There are many innovations in insulation that vary from the traditional fiberglass insulation which can be beneficial for the Wyoming weather, but conversely, difficult to find locally. There were many factors which were heavily weighted when it came to deciding the type of insulation that would go into the project - from health impacts to sourcing, every aspect was considered. The insulated upper level wall assembly is a hybrid of outboard rigid Silverboard insulation with an R-value of 20 (R-value indicates insulations resistance to heat transfer) and inboard cavity insulation with spray foam (also with an R-value of 20) using a Honeywell low global warming potential blowing agent. The roof assembly boasts an R-value of 60 and consists of a hybrid assembly with cavity fill and outboard rigid Silverboard. Both the Silverboard and the spray foam were chosen to help mitigate global warming damages. Another material used is Rock Wool, which was chosen for its fire retardancy as well reduced environmental impacts during the manufacturing process. There are also many aspects when it comes to radiant heat flooring which they had to consider; one of the factors was using gypsum concrete on the floors, which can also aid in the insulation of the house. Overall, the insulation that is going into the house is not only sensitive to building needs for a Wyoming climate but also very cognizant of environmental impacts.

Another issue which was highly considered throughout the build was the type of windows that were to be used in the house. Windows can be a large consideration when it comes to building energy efficient houses, because traditional windows can be "leaky"; essentially they can be a source of heat loss or gain because they aren't well insulated or properly sealed. The windows were one of the larger considerations by the Hedlunds. There were a variety of different models considered and the Hedlunds ultimately decided to go with a model through Glo European Windows Inc, working with Mark Wells, to bring the most energy efficient windows to the project. These windows are special because not only are they triple-paned but also because of the fully-insulated aluminum window frame. The supplier also provides the "first Passive House Certified aluminum windows in the U.S.”, which is a huge leap for sustainable construction in the country.

One of the unique features of the house is its ventilation system. The specific system known as CERV heat recovery air exchange system (HRV) varies greatly from a traditional HVAC system. The Hedlunds worked closely with Ben Newell with BuildEquinox to bring the HRV unit into the project. In addition to the unit, the Hedlunds have deployed a 300 foot length of geothermal tubing connected to the CERV for preconditioning of air. Throughout the planning process, the Hedlunds have greatly relied on Preiss, mentioned earlier, in deciding on the proper system. While there are many challenges in such a space, that also allows room for innovations. Health and wellbeing is of great importance to the Hedlunds and has been a consideration of many different specifications of the build. Advancing technologies in HVAC systems have been one of the exciting frontiers in sustainable building, as mentioned earlier in an interview with Dr. Anthony Denzer. There are many reasons for this rise in prominence - from more efficient heating and cooling to cleaner and healthier air, there's many benefits to be reaped from such a system.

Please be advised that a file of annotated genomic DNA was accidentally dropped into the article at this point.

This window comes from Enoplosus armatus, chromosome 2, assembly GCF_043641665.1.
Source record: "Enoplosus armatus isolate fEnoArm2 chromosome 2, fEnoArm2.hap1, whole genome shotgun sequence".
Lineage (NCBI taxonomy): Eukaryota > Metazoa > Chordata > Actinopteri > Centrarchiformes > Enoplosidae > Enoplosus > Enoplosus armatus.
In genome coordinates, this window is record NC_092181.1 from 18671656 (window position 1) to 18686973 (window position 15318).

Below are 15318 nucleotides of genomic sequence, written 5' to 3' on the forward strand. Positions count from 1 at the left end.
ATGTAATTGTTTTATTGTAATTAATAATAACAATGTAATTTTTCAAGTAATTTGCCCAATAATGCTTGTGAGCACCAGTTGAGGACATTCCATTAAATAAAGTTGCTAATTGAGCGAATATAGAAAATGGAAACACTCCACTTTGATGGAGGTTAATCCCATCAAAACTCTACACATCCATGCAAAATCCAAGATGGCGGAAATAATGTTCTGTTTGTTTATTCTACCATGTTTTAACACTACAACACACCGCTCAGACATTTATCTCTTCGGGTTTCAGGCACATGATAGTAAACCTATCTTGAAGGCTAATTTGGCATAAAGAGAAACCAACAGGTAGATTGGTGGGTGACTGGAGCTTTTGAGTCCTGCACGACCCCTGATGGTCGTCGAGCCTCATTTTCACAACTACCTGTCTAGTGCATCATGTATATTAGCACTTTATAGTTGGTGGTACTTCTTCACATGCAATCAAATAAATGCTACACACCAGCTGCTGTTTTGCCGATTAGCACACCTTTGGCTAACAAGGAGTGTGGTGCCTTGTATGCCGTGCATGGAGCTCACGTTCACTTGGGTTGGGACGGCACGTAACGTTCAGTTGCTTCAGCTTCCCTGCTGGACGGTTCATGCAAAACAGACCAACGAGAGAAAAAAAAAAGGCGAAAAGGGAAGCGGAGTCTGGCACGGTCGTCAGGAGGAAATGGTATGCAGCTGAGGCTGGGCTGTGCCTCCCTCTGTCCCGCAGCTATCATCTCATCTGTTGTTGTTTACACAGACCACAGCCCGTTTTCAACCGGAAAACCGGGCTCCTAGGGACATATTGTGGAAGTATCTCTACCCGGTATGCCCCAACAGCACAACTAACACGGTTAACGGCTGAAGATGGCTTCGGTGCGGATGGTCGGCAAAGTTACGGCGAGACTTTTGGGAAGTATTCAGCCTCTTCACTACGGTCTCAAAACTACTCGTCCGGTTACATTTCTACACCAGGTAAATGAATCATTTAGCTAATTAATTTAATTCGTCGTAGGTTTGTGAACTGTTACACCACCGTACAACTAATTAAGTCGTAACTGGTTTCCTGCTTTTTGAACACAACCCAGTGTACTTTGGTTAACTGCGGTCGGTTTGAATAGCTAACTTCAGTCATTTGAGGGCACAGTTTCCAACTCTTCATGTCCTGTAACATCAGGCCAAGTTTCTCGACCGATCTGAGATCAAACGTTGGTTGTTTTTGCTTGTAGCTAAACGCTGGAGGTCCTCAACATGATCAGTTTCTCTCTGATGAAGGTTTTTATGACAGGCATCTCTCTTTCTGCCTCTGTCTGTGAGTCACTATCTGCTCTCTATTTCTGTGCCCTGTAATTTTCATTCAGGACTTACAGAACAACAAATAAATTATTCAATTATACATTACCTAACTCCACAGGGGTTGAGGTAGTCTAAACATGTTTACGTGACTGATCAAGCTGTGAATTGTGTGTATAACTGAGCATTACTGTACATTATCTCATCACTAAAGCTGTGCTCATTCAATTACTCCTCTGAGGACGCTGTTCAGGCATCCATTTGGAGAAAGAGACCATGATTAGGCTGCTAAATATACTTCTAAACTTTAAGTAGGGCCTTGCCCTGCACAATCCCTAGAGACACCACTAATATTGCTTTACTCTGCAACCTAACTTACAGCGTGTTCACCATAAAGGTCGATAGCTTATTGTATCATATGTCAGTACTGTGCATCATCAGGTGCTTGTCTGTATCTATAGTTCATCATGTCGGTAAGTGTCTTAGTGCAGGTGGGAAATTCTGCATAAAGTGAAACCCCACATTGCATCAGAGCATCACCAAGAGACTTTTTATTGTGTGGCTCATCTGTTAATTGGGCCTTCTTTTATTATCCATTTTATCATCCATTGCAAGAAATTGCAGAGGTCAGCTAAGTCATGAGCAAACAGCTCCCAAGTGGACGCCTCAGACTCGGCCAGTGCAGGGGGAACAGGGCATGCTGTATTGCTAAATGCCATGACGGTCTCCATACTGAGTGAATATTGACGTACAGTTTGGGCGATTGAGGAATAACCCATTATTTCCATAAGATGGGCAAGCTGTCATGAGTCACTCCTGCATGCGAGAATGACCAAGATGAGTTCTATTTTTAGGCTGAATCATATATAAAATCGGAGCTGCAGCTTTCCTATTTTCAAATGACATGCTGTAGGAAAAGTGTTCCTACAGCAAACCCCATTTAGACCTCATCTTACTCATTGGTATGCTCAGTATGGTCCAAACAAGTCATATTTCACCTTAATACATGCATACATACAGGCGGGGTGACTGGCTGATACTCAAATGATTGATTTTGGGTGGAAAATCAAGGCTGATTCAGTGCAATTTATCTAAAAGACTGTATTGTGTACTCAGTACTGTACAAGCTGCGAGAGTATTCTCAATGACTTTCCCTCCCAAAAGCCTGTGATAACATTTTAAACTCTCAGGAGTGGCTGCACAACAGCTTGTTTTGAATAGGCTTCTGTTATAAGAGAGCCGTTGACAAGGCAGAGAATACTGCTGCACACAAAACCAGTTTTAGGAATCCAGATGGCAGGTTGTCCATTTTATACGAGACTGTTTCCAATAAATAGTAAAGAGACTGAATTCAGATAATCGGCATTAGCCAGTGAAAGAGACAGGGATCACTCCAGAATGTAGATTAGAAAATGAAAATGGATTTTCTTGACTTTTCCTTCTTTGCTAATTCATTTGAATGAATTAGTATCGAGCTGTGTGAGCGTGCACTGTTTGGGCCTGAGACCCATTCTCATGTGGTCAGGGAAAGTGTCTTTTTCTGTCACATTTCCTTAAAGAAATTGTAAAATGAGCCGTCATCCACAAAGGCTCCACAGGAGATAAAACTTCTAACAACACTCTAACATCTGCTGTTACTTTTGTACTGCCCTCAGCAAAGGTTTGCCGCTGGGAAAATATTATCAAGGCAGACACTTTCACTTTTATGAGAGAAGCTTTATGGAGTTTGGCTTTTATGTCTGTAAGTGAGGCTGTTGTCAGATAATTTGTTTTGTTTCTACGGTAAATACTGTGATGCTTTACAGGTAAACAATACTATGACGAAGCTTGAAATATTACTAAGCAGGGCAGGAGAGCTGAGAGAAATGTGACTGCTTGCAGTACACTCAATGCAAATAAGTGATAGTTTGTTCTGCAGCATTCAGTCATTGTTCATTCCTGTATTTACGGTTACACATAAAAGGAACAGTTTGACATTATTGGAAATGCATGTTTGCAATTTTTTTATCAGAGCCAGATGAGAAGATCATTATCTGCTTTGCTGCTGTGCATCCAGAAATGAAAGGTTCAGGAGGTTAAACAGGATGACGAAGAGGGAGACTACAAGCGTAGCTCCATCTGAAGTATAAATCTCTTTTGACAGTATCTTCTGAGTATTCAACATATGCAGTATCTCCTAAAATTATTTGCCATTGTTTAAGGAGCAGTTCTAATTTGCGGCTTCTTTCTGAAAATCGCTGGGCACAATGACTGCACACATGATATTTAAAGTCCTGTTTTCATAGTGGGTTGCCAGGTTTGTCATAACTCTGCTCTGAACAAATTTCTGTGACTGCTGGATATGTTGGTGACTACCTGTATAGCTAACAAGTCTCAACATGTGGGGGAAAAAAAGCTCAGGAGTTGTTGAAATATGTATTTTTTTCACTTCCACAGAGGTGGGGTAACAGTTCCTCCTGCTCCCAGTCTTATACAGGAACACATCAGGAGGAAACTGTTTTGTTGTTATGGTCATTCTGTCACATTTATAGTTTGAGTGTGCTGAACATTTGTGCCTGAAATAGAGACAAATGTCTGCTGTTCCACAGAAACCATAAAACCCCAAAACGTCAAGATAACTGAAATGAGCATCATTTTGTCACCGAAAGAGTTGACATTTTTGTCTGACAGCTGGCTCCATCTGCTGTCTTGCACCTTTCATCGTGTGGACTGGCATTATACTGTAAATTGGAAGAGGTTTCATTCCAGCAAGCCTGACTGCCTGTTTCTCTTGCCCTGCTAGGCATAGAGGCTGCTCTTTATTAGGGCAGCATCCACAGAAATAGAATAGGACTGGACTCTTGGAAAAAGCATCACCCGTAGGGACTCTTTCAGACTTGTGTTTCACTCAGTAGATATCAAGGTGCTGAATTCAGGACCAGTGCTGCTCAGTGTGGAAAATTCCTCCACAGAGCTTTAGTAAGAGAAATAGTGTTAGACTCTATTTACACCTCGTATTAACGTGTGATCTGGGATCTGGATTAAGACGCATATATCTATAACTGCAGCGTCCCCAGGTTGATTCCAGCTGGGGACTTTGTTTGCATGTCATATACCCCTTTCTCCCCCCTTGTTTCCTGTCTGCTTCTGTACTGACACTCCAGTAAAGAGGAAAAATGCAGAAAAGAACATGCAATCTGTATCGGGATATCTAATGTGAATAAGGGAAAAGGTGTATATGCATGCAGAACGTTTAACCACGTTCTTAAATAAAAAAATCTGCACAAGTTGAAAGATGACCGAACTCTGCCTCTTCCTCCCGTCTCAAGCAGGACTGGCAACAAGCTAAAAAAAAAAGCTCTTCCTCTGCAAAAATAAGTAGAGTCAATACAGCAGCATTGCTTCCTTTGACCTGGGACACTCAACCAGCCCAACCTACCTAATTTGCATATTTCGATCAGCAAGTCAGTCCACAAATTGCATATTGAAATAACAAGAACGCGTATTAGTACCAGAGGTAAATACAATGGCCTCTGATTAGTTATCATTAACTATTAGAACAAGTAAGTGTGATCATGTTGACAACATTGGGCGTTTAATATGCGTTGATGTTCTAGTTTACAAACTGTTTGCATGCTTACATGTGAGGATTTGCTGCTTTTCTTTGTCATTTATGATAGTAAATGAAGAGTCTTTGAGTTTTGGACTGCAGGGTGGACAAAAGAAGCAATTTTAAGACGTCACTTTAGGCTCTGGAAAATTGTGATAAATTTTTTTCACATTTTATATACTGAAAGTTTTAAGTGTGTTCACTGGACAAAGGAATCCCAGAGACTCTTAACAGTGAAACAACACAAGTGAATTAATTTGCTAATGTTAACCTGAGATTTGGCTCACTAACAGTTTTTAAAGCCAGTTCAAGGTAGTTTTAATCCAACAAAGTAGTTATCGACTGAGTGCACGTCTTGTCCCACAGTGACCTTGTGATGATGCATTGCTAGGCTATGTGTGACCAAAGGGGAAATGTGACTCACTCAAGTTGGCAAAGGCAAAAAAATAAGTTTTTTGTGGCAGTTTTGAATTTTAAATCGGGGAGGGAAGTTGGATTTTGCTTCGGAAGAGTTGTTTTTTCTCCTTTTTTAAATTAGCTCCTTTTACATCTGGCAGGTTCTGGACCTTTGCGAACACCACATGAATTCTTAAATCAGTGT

From techniques and technologies to floor plan, the Hedlunds are building with tomorrow in mind. Not only are the building materials of the house durable and able to withstand and endure Wyoming's climates, but the amenities in their house are capable of adapting with a shifting society. Features in their house, such as their own PV-supplied energy, possible electric car charging station, greenhouse and beyond, are built with future possibilities in mind. The Hedlunds also built the house with the next generation of their family in mind. The home is truly one built to endure and adapt. 

The project has been carefully and meticulously curated by the Hedlunds and mobilized by the team of experts behind the project. Diana Hedlund is always the first to champion her contractors and consultants on the project, who are truly doing outstanding work in their respective fields. Some of the meetings between home owner and contractor/consultant were serendipitous and others through a chain of already formed connections. One thing is clear, this project is the result of the hard work of many, many people. It is sure to be a model for others looking to build in Wyoming, and it surely will stand as a flower in the Crowheart landscape for generations to come.